- From Flavorpill: 10 Films about Music We Can't Wait to See and Our 35 Favorite Music Moments in Film
- From The Top 13: Best Acting Performances by Musicians
- Now Playing: The Audreys
- Sophie Blackall creates illustrations to accompany Missed Connections.
- The Top 10 Places You Don't Want to Visit
- I think I must have this pinnacle in packaging from Tank Books.
- Glimpse Banksy in the "the world’s first street-art disaster movie."
- The shortlist for the "lost" 1970 Booker Prize has been announced.
- Hemingway Novel Character or "Match Game PM" Star?
Sunday, March 28, 2010
Saturday, March 27, 2010
Sunday, March 14, 2010
- Write or Die (!) starts erasing what you've written if you stop typing.
- 10 Literary Ladies in Desperate Need of a Gay Friend
- Donatello doesn’t call it “TV” because nicknames are for friends...and more from Hipster Kitty.
- Sam Lipsyte takes us on a walking tour of Astoria.
- Top 10 Movie Gang Fights
- Check out Richard Ramirez's letterhead. That's just wrong.
- I want 4 by Poe.
- 15 Witty Pieces of Text Graffiti
- This is a "pretty insane project": A Reference Of Female-Fronted Punk Rock: 1977-89
- Jon Stewart tries out Chatroulette.
- The 16 Best Dystopian Books of All Time
- I didn't say this anywhere else and I should have: Mary Gaitskill's reading at the Hammer this past week was thrilling.
Posted by escapegrace at 12:42 PM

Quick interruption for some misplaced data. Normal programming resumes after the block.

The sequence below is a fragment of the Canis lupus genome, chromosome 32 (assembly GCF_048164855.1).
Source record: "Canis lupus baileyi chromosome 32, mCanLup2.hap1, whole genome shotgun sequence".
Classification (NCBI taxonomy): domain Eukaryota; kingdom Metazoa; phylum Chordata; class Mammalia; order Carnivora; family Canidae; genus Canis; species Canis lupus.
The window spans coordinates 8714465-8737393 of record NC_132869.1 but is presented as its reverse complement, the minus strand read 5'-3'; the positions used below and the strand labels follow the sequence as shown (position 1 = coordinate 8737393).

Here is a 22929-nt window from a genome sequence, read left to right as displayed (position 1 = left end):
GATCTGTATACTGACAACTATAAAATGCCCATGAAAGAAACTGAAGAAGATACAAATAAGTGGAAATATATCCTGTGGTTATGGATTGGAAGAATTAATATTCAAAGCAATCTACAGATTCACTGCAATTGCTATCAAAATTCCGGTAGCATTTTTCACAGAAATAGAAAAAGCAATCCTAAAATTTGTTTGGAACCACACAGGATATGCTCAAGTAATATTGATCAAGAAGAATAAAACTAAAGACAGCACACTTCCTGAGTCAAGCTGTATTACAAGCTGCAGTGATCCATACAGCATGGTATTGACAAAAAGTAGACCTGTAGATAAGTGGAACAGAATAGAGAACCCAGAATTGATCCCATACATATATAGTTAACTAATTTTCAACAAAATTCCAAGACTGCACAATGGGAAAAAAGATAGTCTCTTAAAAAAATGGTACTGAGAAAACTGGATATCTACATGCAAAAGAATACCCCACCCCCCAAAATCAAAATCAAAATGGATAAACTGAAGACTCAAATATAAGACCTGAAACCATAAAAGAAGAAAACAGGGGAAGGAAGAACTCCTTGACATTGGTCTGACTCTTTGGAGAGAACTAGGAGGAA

Saturday, March 13, 2010
Ridiculous! I cannot believe I've only read four books this year so far. Time to step it up...
1. Let the Great World Spin by Colum McCann
This novel is the epic undertaking critics claim, painting a great world within the borders of Manhattan. Characters converge around the 1974 walk of Philippe Petit between the World Trade Center towers, and while some characters are more memorable than others, the whole book is greater than the sum of its parts. More balance between the chapters would have made it a bit better read for me, but others may disagree.
2. The Best American Short Stories 2009
Alice Sebold was this year's editor, and she chose some memorable selections, especially "Hurricanes Anonymous," which I can't get out of my head. Unfortunately, the pace of the collection staggers somewhat dramatically toward the end. I've never seen this happen before in a BASS collection, and I don't think Pitlor, Sebold, or the last 3-4 writers alphabetically are singularly responsible, but it was not a strong finish.
3. Blame by Michelle Huneven
I adore Michelle Huneven's writing. It's as simple as that. She takes the stuff of ordinary life and seemingly does nothing all that groundbreaking with it, but her novels stick with me in a way few do. I also stop and linger over some of her sentences and think, "Damn. I wish I had written that sentence." I can think of no other writer - except maybe Francine Prose - who infuses the accessible with insight and truth quite as well.
4. Tinkers by Paul Harding
I can't tell whether the hype for this book ruined it for me, or whether I hate nature writing, or whether I just wasn't in the mood for such indirect prose after Blame, but at times, I almost walked away without finishing it. Yes, there is some beautiful writing, and I admire what Harding was attempting, but the narrative just did not flow for me.
Posted by escapegrace at 1:40 PM